THE BLOG
08/21/2009 05:12 am ET Updated Nov 17, 2011

Another Casualty of the Financial Crisis: Extended Adolescence

In March 2006, New York magazine published a story called "Up With Grups." The term "grup," borrowed from a Star Trek episode, was used in the article to describe grownups (Gen X leading the charge) stuck on the precipice of adulthood. Having actively rejected the version of adulthood demonstrated by their parents and their parent's parents, these 30somethings were caught in limbo between their carefree twenties and an immediate future they couldn't yet see. The article was a celebration of all things immature.

Within the halls of advertising agencies, creative directors and strategists rejoiced. "Up With Grups" gave a framework to the trend we'd been seeing but hadn't yet articulated: the mainly urban phenomenon of parents refusing to relinquish their grip of cool in the name of growing up and settling down. For years we'd watched the closing of the generation gap as moms and daughters shared Juicy sweat suits, and fathers and sons argued the relative merits of various hip hop acts. Collectively we celebrated as the media helped un-age us: "50 is the new 30," "40 is the new 20!" Even as we got older we were getting younger.

Of course, there was nothing new about extended adolescence at the time. Since teenagers were first identified as such in the 40s and 50s, growing up has gotten less attractive. With the Boomers, adolescence, once a tortuous period of awkward physical change and social seasoning, shifted to a glamorous period of carefree sexual exploration with a rock-n-roll soundtrack. The media developed a youth obsession and suddenly 20somethings everywhere looked at the next step and said, "What's the rush?" What was new in 2006, was the permission granted to adults to act like kids, aggressively and publicly.

Around this same time, social scientists proclaimed the delay of adulthood a permanent condition of our New Normal. They dubbed it "extended adolescence" and embarked on the task of identifying the implications of this new life stage.

All of this seemed plausible during high times. When life's a party there's nothing like an adult to kill the fun. But, as the chickens come home to roost, adulthood is starting to look like the only way out of this mess. The pronouncements of social scientists on the immaturity front might have been...premature.

What is becoming clear now, as we undergo a collective assessment of priorities, is that extended adolescence for all its good times, is also characterized by juvenile behavior. We've confused being young at heart with being outright childish and we're suffering the consequences. As if it needed more significance, Michael Jackson's death is in some ways a giant mirror to our own reluctance to grow up; the ultimate self-identified and professionally diagnosed Peter Pan.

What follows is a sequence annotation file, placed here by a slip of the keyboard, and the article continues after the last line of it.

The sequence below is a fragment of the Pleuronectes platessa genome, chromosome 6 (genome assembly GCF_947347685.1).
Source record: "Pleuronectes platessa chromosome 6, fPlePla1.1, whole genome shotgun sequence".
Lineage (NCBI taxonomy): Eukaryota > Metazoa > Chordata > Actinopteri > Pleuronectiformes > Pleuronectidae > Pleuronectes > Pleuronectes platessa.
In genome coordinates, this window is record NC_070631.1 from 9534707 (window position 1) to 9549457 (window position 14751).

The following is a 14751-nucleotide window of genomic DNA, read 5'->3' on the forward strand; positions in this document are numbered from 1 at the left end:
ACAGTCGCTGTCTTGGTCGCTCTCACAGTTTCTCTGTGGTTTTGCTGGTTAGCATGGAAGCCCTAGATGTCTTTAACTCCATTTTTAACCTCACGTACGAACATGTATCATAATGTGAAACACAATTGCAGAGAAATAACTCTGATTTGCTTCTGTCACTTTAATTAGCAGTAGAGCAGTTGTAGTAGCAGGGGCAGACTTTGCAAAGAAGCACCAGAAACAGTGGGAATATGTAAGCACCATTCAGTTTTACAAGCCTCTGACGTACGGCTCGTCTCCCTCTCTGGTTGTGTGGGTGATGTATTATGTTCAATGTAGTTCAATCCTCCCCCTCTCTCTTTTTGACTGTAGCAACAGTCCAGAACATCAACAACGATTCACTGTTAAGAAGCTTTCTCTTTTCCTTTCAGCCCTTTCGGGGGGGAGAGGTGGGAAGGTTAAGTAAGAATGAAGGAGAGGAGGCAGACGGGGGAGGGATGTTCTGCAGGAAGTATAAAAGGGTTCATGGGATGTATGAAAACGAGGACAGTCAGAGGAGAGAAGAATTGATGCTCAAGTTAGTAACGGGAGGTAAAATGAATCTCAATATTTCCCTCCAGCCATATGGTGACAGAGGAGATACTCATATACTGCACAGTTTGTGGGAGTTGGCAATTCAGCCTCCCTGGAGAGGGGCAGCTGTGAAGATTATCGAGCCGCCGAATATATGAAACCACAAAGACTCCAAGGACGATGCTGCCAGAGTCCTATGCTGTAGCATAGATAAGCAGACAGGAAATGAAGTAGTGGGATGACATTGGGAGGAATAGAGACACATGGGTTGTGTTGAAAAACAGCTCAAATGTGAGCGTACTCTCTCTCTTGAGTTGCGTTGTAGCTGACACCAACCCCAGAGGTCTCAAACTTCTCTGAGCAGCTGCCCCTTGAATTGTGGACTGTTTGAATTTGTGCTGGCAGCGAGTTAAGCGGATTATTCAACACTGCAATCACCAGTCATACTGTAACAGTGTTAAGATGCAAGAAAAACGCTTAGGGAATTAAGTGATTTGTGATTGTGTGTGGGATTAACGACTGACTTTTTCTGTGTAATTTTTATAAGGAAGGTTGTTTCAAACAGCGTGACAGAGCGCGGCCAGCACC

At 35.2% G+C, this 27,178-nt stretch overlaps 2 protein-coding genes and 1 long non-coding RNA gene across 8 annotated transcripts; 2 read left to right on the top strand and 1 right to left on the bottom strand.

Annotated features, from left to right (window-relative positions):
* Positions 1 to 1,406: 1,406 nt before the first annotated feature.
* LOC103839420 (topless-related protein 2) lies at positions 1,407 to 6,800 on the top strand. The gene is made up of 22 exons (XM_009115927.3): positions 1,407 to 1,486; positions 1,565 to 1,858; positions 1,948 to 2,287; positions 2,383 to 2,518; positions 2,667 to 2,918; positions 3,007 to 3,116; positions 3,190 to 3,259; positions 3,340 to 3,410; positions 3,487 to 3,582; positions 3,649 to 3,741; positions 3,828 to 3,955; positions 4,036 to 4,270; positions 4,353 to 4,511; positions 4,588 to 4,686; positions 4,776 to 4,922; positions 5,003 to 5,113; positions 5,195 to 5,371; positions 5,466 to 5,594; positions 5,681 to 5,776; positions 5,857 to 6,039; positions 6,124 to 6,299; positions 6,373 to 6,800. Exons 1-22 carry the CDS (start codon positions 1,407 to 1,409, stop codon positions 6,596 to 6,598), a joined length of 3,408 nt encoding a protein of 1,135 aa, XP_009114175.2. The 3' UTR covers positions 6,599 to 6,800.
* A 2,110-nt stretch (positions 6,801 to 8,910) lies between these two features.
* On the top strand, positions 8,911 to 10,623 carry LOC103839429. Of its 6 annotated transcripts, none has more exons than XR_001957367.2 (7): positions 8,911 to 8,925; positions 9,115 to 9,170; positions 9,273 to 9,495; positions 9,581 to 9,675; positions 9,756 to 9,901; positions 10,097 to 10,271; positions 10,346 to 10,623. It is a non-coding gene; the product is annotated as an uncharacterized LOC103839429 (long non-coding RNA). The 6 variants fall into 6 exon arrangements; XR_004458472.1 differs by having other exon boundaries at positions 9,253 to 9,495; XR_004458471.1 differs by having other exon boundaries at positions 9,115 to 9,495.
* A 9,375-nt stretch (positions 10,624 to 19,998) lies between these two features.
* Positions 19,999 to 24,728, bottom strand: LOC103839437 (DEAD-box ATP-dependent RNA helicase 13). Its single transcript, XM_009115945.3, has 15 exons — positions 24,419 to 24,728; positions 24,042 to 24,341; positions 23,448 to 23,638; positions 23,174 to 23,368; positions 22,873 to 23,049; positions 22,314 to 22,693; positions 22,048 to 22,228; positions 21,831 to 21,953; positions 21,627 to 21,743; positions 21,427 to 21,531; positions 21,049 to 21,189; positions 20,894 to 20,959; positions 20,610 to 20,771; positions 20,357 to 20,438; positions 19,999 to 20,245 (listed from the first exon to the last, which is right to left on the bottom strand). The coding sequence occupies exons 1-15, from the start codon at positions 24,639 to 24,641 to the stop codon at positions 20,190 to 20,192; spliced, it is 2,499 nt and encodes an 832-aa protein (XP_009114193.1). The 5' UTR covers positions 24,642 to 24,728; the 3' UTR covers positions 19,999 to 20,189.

Why is it so hard to grow up? Because we have so few examples of what it means to be a man or a woman; because it requires discipline and hard work; because it is associated with advanced age and therefore, with death. Recently, David Brooks wrote a gorgeous column in The New York Times about what he calls the Dignity Code, a code of ethics and behavior that made men like George Washington much admired and formed the foundation of our country. His perspective is that this code of behavior has nearly been lost to us, but is showing signs of life in the words and actions of men like Barack Obama.

All of this is tough news for advertisers. It's much harder to sell "stuff" to adults than it is to children. In my own business, I'm seeing increased interest from brands that feel estranged from their customers. These brands had been leaning on temporal pop culture references to make a connection, to establish relevance. Now, it's not working and they need to know: "Who are these people and what do they care about?" How do you sell fashion to women who are not yearning to look younger? How do you sell expensive sports cars to men who are happily married? And vice versa.

For me, the subtext of all the talk-and finally some action-that's happening in the economy, with the environment, and in culture is that we're growing up. Slowly, painfully, we're leaving behind a dream of eternal youth and settling into a new idea about maturity. As we take the leap, we're going to need some role models. And while much of our hopes for a brighter future are still pinned on the youth, as these new adults emerge -- in entertainment, in politics, in business -- we'll see that they are the ones with the confidence to change industries.